The products of proliferating cell nuclear antigen (PCNA) and flap endonuclease (FEN1) genes are multifunctional proteins that are involved in DNA replication and damage repair. Yeast models suggest association of mutant forms of PCNA and FEN1 with genomic instability. In our study, we have determined the single nucleotide polymorphisms in human PCNA and FEN1 genes. We sequenced the coding region and adjacent noncoding region of both the PCNA and FEN1 genes in 120 alleles (60 individuals). In the PCNA gene, we detected 9 sequence variants with Hardy-Weinberg allele frequency ranging from 0.008 to 0.088. No polymorphism was detected in the FEN1 gene. The sequence variants in the PCNA gene included 7 intronic single nucleotide polymorphisms (SNP) and 2 synonymous exonic SNPs. All the intronic SNPs were located in introns 1 and 4, which contain several regulatory elements involved in the control of PCNA gene expression. Six of the 7 intronic SNPs showed complete linkage disequilibrium. We confirmed this allelic linkage disequilibrium by allele-specific PCR sequencing. We genotyped 117 additional individuals belonging to 3 population subgroups using the PCR-RFLP method. Finally, to see if the detected polymorphisms are associated with any cancer type, we genotyped cases with melanomas (37 cases), breast cancers (118 cases) and lung cancers (100 cases). We did not find statistical difference in frequency of polymorphism in any cancer type compared with healthy controls, although in breast cancer the frequency was low. Our results suggest that the coding regions of the PCNA and FEN1 genes are highly conserved when compared with other DNA repair genes. The potential of some of the detected intronic polymorphisms to effect regulation of the PCNA gene expression remains to be determined.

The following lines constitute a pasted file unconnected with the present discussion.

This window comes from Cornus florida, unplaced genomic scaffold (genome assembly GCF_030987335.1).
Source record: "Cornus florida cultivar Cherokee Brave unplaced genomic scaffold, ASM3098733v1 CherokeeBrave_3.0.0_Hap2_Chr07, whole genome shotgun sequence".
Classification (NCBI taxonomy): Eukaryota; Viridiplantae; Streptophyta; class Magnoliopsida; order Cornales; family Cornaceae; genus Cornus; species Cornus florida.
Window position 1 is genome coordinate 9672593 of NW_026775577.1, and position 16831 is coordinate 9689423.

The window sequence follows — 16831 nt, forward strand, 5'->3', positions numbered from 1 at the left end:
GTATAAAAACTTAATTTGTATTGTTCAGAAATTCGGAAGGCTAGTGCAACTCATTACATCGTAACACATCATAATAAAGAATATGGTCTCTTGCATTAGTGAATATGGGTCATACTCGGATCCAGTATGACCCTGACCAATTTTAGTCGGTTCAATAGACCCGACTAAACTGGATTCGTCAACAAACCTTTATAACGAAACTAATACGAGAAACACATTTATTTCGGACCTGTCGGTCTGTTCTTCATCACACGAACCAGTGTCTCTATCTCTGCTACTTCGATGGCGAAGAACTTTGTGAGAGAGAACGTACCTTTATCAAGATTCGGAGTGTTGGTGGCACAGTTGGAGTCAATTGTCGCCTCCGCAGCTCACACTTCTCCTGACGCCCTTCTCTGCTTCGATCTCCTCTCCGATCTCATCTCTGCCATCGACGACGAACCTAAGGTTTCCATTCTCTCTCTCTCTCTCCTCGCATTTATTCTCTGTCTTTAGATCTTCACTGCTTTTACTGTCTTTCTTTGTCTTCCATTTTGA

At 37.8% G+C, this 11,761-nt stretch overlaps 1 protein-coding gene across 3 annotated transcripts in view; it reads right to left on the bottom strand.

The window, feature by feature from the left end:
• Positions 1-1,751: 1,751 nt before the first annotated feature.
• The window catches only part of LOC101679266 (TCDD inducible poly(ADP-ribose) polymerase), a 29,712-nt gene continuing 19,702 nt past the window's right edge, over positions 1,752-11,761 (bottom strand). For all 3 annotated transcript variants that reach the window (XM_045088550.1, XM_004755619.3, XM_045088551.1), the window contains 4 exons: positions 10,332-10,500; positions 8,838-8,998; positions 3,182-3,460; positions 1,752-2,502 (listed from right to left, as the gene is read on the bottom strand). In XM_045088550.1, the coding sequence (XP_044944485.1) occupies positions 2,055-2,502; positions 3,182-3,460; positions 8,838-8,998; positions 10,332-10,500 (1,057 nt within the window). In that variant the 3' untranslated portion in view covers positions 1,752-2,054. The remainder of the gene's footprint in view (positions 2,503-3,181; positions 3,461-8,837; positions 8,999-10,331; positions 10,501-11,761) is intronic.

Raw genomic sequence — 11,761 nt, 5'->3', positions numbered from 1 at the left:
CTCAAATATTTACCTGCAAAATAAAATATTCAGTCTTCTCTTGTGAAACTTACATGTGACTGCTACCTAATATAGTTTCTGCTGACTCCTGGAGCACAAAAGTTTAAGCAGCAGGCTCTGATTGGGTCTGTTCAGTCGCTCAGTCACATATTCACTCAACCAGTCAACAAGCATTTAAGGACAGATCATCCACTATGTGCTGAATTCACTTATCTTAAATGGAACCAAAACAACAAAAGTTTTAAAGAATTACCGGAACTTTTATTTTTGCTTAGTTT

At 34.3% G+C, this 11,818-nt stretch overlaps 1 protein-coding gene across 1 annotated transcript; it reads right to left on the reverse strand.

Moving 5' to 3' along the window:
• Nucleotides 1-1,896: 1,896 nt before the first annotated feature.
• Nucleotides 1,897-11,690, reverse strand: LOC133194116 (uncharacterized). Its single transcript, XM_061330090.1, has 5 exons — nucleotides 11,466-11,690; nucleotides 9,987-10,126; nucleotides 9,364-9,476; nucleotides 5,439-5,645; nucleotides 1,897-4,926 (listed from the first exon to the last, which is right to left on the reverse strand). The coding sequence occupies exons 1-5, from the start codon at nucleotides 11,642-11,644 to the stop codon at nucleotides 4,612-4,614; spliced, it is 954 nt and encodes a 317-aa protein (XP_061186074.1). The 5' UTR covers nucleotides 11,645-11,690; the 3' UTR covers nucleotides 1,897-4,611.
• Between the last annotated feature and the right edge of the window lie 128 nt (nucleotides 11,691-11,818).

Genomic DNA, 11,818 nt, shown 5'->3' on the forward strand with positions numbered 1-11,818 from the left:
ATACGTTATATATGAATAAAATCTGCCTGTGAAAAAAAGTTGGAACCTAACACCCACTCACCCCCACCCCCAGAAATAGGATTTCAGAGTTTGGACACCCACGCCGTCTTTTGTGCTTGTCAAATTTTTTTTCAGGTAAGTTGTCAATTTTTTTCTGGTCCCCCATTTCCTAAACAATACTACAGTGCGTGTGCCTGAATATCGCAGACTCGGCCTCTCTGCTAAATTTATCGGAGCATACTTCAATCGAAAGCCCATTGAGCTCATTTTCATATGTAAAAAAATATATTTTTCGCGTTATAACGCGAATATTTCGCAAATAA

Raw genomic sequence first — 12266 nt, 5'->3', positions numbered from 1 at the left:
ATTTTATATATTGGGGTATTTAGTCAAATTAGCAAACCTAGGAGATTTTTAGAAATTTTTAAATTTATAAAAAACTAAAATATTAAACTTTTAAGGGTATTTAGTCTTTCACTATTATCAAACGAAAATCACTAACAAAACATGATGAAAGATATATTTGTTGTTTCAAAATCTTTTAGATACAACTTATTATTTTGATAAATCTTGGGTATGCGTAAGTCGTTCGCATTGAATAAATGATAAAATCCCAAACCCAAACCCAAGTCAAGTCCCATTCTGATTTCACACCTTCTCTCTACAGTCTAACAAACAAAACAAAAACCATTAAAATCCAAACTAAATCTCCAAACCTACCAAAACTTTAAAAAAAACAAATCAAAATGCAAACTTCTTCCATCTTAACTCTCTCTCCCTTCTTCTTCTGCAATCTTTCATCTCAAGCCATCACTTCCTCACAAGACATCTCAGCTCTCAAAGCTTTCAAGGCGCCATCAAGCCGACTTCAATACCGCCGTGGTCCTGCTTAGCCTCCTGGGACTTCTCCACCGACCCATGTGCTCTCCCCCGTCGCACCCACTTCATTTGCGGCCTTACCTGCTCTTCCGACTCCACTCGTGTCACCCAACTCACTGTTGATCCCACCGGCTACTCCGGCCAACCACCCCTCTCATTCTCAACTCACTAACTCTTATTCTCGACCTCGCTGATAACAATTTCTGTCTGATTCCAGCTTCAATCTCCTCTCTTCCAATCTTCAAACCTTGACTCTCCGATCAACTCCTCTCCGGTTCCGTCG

Copyright 2000 Wiley-Liss, Inc.